who are seeking a vocational call and are
while others who inquire about religious life
striving to find the answer to that call that they
are well into their fifties and sixties.
As vocation director for the monastery, I have
On a recent Sunday, we heard in the Gospel,
a responsibility to the community and to the seeker, to see if they are truly called to be a member
(Mt 22:1-14) of the great wedding feast, where
of the monastery. Sometimes, work, families, financial constraints and other issues are barriers to
the banquet and the sacred hall are ready. All
the seeker that often loom so large that they decide to put off the call they feel from God.
that was missing were the guests to honor the
Some women, however, do have the means and the wherewithal to make the leap from introduc-
son. However, many were busy, far too con-
tion and inquirer to actually visiting the community through our invitations to Come and See
cerned about other things. Those who did
Weekends, week long monastic experiences, summer discernment opportunities, and our Observ-
come were invited to merely put on their wed-
ership program. This is exciting to see. Recently, some women came from as far as New York,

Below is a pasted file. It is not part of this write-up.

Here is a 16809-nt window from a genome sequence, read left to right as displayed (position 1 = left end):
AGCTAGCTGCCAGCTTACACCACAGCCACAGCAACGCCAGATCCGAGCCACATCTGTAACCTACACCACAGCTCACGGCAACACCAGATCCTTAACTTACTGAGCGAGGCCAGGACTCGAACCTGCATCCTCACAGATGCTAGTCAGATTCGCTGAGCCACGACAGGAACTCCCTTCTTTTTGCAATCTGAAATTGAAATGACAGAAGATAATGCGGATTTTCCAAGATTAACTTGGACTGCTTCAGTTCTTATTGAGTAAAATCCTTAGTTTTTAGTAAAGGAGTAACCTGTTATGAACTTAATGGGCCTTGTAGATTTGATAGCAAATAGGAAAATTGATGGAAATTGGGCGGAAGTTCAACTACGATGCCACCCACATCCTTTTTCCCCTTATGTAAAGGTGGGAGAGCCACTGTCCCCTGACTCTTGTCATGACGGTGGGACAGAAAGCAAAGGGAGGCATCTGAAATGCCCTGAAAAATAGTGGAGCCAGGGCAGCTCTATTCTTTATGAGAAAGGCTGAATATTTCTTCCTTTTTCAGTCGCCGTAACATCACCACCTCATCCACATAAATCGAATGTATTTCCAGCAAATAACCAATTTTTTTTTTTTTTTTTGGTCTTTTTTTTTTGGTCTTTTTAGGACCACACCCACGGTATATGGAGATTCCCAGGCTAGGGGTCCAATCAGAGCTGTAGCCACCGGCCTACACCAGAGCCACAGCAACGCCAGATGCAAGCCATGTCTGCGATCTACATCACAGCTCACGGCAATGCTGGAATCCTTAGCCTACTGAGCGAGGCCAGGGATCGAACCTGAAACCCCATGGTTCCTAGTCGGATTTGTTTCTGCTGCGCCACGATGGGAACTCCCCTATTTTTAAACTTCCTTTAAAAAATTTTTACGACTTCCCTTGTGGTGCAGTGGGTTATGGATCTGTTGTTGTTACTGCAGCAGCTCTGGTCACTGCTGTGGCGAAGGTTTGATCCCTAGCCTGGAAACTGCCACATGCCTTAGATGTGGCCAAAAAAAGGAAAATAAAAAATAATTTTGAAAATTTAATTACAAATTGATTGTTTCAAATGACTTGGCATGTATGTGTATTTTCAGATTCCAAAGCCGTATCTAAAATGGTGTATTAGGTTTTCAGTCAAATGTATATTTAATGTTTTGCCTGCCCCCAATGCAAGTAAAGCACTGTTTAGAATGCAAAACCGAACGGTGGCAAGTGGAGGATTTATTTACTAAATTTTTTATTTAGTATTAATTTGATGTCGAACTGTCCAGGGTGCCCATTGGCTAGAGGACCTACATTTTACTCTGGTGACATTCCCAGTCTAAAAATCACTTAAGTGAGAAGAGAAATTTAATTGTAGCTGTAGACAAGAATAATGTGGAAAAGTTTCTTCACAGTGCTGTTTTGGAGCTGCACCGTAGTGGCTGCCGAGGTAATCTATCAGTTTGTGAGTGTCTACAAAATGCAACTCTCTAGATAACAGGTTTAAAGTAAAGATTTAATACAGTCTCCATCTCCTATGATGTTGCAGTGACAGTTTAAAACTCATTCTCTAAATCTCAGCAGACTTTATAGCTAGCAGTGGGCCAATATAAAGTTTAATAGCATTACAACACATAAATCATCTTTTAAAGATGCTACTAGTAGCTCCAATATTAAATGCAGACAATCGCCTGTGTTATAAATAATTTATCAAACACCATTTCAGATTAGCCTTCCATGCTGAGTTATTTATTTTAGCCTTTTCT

ding garment and come to the celebration.
such as Anna, and from Texas, Maria Elena and our affiliate Katy. Our novice, Sister Sandra,
Simple, right? Yet, there was one found
found us here in Fort Smith, from Santa Clara, California!
among the crowd who was ill prepared to
come to the wedding and thus enjoy the feast.
Sometimes when women cannot come to the wedding feast located at the monastery, we go and
Either by choice or ignorance, he did not put
visit them in their sacred spaces of home, work and community. Most often, the women we go
on the proper garment. When the host asked
visit are seriously discerning with us and we with them, so we tell them we would love to see
why he did not do so, he gave no reply. Sadly,
where you find yourself just before the wedding feast and meet them there.
he could not remain at the wedding. He was
—Sister Kimberly Rose Prohaska, OSB
ill prepared and ill equipped to enjoy the invi-
Voca t i o n Advisor y Board: Meet a Member
Paul Udouj is a native of Fort Smith and brings his expertise and enthusi-
asm for the Benedictine way of life. Paul has served on the board since
Paul Udouj is a businessman and former Hollywood music and movie ex-
ecutive who brings his expertise in marketing and new media to the Voca-
tion Advisory Board. Paul says, "The important part of being on this board
is to help remind the sisters of the small blessings they give the world. We
must highlight those blessings using modern technology and media so that